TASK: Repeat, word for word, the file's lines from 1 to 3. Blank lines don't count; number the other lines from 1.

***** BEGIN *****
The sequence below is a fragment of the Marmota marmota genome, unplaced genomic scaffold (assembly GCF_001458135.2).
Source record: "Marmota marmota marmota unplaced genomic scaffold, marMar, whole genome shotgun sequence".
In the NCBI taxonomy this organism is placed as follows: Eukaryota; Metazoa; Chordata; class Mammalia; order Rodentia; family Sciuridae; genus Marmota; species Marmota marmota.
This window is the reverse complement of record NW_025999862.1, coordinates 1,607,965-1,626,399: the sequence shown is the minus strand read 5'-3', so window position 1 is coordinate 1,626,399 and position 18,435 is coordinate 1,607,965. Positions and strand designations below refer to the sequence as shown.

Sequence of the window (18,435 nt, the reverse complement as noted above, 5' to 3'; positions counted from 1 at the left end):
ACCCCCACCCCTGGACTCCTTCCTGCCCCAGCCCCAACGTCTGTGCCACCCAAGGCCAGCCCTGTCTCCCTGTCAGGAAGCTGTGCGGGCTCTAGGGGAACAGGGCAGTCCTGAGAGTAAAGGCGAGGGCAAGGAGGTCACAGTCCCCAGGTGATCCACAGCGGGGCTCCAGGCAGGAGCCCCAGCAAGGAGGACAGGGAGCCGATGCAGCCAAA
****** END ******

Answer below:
The sequence below is a fragment of the Marmota marmota genome, unplaced genomic scaffold (assembly GCF_001458135.2).
Source record: "Marmota marmota marmota unplaced genomic scaffold, marMar, whole genome shotgun sequence".
In the NCBI taxonomy this organism is placed as follows: Eukaryota; Metazoa; Chordata; class Mammalia; order Rodentia; family Sciuridae; genus Marmota; species Marmota marmota.